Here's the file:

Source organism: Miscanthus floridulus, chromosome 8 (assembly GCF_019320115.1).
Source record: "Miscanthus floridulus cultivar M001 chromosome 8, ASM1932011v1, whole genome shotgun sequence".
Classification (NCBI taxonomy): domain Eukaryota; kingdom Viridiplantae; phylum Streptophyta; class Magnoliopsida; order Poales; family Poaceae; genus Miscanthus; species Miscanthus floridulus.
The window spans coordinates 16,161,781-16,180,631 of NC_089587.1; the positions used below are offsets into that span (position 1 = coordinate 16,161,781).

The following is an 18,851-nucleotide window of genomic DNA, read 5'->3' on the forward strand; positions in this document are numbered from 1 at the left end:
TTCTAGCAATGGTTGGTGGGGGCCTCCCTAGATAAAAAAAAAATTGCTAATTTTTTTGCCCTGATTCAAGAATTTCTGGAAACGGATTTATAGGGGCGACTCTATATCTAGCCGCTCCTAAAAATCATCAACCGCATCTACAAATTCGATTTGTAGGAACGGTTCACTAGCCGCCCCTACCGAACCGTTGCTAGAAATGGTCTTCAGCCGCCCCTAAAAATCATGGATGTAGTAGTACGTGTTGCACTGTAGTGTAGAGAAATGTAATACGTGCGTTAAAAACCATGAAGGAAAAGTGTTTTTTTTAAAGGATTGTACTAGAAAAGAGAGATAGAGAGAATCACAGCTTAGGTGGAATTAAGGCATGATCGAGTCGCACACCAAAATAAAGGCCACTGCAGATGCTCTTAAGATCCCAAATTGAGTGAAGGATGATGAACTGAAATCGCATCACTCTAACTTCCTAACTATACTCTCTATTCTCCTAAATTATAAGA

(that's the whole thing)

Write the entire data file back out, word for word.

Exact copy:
Source organism: Miscanthus floridulus, chromosome 8 (assembly GCF_019320115.1).
Source record: "Miscanthus floridulus cultivar M001 chromosome 8, ASM1932011v1, whole genome shotgun sequence".
Classification (NCBI taxonomy): domain Eukaryota; kingdom Viridiplantae; phylum Streptophyta; class Magnoliopsida; order Poales; family Poaceae; genus Miscanthus; species Miscanthus floridulus.
The window spans coordinates 16,161,781-16,180,631 of NC_089587.1; the positions used below are offsets into that span (position 1 = coordinate 16,161,781).

The following is an 18,851-nucleotide window of genomic DNA, read 5'->3' on the forward strand; positions in this document are numbered from 1 at the left end:
TTCTAGCAATGGTTGGTGGGGGCCTCCCTAGATAAAAAAAAAATTGCTAATTTTTTTGCCCTGATTCAAGAATTTCTGGAAACGGATTTATAGGGGCGACTCTATATCTAGCCGCTCCTAAAAATCATCAACCGCATCTACAAATTCGATTTGTAGGAACGGTTCACTAGCCGCCCCTACCGAACCGTTGCTAGAAATGGTCTTCAGCCGCCCCTAAAAATCATGGATGTAGTAGTACGTGTTGCACTGTAGTGTAGAGAAATGTAATACGTGCGTTAAAAACCATGAAGGAAAAGTGTTTTTTTTAAAGGATTGTACTAGAAAAGAGAGATAGAGAGAATCACAGCTTAGGTGGAATTAAGGCATGATCGAGTCGCACACCAAAATAAAGGCCACTGCAGATGCTCTTAAGATCCCAAATTGAGTGAAGGATGATGAACTGAAATCGCATCACTCTAACTTCCTAACTATACTCTCTATTCTCCTAAATTATAAGA